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Nia Vardalos Headshot

The List

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It's late January.

Usually around this time of year, there's a pulsing coming from my purse. I don't pay attention to it, but like a heart beating in a horror movie, it won't be ignored.

It's my New Year's Resolution List.

If I open my purse to root out a dusty M&M, the list smugly stares up, "didn't you break up with blue food?"

My New Year's Resolution List usually starts with the desire to lose between ten and three thousand pounds. In the middle, I list career goals and coveted shoes. Somewhere near the end I'll add something about donating more often to charity and reducing my carbon footprint.

I start out with good intentions but by mid-January, the list will be stuck to my cheek because I napped on it as I watched fit people exercise on cable TV.

By the end of January I detest the list and avoid it, all crunched up at the bottom of my purse. By February I've bought a new purse.

This year, I got to put something different on my list. I wrote just one thing: I resolved to be a good mother.

So, this is the first year I don't loathe my list. In fact, I laminated it. I'm thinking to make it into a brooch. Too much?

I got to write this first time-resolution because early last year, my husband Ian Gomez and I adopted a little girl.

...not because an adopted child seems to be the latest Hollywood must-have accessory. But because, after ten years of banging my head against the brick wall of infertility, I accepted there was another plan for me. And (cue music swell) motherhood turned out to be the most meaningful thing I've ever done with my life. Really.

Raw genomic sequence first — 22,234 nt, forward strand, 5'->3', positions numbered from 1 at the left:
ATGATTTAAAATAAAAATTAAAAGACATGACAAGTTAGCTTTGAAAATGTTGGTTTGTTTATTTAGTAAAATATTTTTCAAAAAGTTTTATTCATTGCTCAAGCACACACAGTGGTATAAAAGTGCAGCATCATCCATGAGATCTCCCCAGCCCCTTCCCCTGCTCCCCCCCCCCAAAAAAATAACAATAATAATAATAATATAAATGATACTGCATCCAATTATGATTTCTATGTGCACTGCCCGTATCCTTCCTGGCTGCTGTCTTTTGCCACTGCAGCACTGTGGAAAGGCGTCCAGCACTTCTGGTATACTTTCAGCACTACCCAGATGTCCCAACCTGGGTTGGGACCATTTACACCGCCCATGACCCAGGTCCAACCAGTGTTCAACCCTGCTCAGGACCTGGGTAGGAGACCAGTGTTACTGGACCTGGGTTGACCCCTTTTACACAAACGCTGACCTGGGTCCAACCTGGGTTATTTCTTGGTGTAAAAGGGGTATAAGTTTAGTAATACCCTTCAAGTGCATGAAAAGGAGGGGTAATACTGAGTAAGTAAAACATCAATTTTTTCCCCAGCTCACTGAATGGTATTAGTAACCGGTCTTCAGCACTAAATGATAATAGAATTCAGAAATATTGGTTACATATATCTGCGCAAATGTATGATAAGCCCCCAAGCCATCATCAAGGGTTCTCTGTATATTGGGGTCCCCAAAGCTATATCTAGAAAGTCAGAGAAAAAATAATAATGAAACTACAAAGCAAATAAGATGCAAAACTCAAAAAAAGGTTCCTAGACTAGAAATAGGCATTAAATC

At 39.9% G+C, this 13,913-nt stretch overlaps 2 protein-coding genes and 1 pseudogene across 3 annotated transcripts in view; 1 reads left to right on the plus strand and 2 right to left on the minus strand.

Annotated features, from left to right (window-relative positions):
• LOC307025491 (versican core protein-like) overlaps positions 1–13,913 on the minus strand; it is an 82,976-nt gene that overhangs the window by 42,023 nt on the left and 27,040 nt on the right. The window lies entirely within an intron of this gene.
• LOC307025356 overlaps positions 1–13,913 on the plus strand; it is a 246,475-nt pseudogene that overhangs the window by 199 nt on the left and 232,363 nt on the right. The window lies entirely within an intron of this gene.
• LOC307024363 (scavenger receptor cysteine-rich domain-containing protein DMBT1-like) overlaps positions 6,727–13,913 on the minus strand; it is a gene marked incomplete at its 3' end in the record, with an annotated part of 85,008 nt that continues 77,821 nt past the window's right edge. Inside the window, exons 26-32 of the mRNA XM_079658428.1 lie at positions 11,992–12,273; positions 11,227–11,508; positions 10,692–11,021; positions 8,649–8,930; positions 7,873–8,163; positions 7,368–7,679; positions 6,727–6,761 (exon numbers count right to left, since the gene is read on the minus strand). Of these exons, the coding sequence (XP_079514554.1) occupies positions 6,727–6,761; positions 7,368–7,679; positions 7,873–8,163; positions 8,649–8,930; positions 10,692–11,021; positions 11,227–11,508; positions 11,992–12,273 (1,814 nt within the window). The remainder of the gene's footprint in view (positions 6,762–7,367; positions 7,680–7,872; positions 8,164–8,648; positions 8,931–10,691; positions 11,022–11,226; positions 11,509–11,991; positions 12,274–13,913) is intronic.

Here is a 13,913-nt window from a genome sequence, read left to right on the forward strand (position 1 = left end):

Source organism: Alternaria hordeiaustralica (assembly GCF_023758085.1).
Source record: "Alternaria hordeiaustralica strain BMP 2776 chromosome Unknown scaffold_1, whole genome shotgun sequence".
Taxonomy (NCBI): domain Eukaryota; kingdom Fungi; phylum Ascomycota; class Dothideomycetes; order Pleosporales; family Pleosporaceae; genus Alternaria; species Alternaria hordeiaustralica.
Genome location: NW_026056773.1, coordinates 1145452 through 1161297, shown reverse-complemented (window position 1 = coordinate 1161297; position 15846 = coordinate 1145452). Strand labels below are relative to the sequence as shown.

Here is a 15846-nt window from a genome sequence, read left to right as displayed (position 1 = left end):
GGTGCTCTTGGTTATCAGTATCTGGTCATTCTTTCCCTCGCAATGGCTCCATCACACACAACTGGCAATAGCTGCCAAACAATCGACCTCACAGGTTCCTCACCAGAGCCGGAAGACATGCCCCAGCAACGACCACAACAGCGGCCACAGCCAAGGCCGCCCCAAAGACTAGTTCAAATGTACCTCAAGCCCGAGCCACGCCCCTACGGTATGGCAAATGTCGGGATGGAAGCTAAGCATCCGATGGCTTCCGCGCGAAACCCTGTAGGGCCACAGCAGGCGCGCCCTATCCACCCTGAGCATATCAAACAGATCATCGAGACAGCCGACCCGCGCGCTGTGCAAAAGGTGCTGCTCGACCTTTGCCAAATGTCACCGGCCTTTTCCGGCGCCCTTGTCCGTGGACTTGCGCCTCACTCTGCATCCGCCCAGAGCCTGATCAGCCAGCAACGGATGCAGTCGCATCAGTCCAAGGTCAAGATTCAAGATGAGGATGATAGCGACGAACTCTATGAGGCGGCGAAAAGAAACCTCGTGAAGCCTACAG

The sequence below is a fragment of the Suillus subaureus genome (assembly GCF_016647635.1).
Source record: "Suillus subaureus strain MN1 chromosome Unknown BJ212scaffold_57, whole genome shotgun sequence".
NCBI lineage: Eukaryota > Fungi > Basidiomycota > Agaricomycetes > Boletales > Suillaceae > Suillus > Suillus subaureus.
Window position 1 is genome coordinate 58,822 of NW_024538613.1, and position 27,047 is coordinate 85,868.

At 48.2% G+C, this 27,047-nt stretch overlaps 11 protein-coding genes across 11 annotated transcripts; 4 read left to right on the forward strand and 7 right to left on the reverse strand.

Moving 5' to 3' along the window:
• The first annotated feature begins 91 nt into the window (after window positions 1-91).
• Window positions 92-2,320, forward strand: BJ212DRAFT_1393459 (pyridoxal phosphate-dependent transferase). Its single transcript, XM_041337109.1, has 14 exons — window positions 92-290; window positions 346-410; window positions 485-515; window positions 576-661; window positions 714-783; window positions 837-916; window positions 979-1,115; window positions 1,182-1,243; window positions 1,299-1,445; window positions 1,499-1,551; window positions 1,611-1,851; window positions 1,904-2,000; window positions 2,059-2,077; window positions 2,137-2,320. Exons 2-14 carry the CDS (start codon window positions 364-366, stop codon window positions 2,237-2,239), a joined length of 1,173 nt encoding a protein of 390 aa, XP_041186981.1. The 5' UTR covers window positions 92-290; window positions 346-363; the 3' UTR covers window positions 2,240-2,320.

It wasn't easy to adopt an American child. Actually it's quite simple, but finding out how to do it was the hard part.

I tried many routes that fell through or didn't work out. Then I waited on many lists. The phone didn't ring.

Later, I was put in touch with a lawyer who works with, how shall I put this daintily... known people in my industry, and was informed I could be put at the top of The List and "have an infant within three days." But didn't that mean I would be moving someone down the list? Someone who had waited? Yeah, wrong.

I didn't know what to do. So, I kept asking questions.

A common misconception is that to get a kid you just have to go to another country and be as pretty as Angelina Jolie. As studio executives and movie reviewers have informed me again and again -- I'm not.

So I asked -- don't we have orphanages in the States? I found out no, we don't. But we do have 500,000 kids in foster care. 129,000 are legally free for adoption and waiting for a family. I was stunned.

I realized there was simply no reason to not adopt an "older child." Why not? 129,000 legally free children with no home? In a white hot moment, I knew this was what I had been waiting for.

And now I want to write that it was really easy. But, no. No, it wasn't.

The next phase took a while because the information on how to adopt from foster care just isn't out there. Not sure who to approach, I went directly to the State and said I was open to any sex, age and ethnic background.